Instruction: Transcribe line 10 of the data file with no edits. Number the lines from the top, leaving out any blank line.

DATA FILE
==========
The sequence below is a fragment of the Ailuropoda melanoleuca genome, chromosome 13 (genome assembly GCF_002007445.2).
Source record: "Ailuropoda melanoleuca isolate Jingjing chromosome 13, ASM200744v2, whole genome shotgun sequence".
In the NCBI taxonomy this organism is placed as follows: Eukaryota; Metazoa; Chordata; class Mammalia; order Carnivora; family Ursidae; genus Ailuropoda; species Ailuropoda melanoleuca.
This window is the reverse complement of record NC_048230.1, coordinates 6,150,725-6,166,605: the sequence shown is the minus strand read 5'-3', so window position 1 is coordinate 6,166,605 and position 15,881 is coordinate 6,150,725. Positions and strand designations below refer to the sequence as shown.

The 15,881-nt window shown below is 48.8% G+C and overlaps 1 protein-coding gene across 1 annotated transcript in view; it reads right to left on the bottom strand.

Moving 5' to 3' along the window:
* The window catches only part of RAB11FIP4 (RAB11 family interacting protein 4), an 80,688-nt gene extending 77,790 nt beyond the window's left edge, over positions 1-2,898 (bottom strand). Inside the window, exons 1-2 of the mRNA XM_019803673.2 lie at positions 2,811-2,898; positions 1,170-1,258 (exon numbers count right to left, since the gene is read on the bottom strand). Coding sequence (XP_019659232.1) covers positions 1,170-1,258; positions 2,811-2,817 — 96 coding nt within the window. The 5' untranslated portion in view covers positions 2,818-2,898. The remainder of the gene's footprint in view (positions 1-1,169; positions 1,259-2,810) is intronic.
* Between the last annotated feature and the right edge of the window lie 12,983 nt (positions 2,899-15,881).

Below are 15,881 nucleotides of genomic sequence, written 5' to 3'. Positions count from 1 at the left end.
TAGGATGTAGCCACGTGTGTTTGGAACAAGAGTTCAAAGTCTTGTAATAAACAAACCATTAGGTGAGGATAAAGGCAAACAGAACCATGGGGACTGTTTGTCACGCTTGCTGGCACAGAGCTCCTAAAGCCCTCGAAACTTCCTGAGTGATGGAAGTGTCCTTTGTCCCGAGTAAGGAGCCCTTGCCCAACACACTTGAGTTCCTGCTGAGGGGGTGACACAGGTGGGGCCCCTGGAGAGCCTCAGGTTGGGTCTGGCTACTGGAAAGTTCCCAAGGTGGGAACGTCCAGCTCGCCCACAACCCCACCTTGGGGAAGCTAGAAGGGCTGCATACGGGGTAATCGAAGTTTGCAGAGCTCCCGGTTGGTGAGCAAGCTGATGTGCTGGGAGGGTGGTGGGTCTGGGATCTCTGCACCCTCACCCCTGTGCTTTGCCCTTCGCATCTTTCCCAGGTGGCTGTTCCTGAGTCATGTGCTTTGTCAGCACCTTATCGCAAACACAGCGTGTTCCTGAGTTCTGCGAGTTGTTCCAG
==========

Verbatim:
TAGGATGTAGCCACGTGTGTTTGGAACAAGAGTTCAAAGTCTTGTAATAAACAAACCATTAGGTGAGGATAAAGGCAAACAGAACCATGGGGACTGTTTGTCACGCTTGCTGGCACAGAGCTCCTAAAGCCCTCGAAACTTCCTGAGTGATGGAAGTGTCCTTTGTCCCGAGTAAGGAGCCCTTGCCCAACACACTTGAGTTCCTGCTGAGGGGGTGACACAGGTGGGGCCCCTGGAGAGCCTCAGGTTGGGTCTGGCTACTGGAAAGTTCCCAAGGTGGGAACGTCCAGCTCGCCCACAACCCCACCTTGGGGAAGCTAGAAGGGCTGCATACGGGGTAATCGAAGTTTGCAGAGCTCCCGGTTGGTGAGCAAGCTGATGTGCTGGGAGGGTGGTGGGTCTGGGATCTCTGCACCCTCACCCCTGTGCTTTGCCCTTCGCATCTTTCCCAGGTGGCTGTTCCTGAGTCATGTGCTTTGTCAGCACCTTATCGCAAACACAGCGTGTTCCTGAGTTCTGCGAGTTGTTCCAG